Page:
AR: I agree. Wellness can seem really intimidating because we think that these images and visions of what wellness is “supposed” to be is propagated through social media. When you see someone having the perfect protein bowl, or making beautiful smoothies, or going for a run, or going into their yoga practice—that’s all great, and it’s not to judge people who do that. But wellness looks different for everyone. And it also looks different on any given day. Wellness for me today might mean doing breathing exercises, and wellness for me tomorrow might mean taking care of my physical health and going to a workout class.

I do think there has been an entire industry that’s been created around this concept of selling wellness and making it into such an aspirational lifestyle, when really, wellness can be an accessible thing. You don’t necessarily have to spend money on wellness to practice wellness. It’s really just about being in touch with yourself and what you need at that given moment. I often slip into the, “Oh no, I’m not practicing wellness this week” mindset. It’s hard, because we see those images on social media. I don’t think I’m a wellness guru at all. I’m a normal person just trying to figure out how to take care of myself. [Laughs.]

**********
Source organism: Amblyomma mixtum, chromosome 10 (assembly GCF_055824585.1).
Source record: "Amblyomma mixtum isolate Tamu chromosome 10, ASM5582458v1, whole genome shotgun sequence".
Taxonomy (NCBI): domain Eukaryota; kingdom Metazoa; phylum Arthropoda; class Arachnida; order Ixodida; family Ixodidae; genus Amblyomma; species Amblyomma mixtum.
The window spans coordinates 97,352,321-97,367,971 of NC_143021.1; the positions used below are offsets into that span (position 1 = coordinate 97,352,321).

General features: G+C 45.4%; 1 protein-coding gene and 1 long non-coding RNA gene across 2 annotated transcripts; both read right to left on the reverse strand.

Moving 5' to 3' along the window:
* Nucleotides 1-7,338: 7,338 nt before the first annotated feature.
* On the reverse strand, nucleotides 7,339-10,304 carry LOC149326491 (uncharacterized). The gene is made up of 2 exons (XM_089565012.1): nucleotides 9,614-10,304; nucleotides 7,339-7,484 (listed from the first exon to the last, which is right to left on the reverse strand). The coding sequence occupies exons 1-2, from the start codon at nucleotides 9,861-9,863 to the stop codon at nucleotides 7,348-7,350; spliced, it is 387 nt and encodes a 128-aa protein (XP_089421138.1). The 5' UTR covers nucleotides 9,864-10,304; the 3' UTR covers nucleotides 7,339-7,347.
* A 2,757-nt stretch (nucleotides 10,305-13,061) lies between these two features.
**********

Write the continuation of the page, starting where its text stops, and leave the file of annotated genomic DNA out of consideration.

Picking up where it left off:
HG: I feel like people are only just now realizing that it’s okay to stay in on a Friday night. Why did it take so long?

AR: That’s a really interesting question. I think staying in was always an okay practice, but maybe it was looked down upon for some reason; if you weren’t out there participating in the world, it had negative connotations. I also think staying in has become almost like a reaction to where we are in society. It’s really overwhelming and stressful out there, and I think people view staying in as a safe haven. When you’re in, you’re able to control your environment and take a break from everything. That’s really enticing. I don’t know if it’s about, “Why did it take so long?” But rather, “What is it a reaction to?”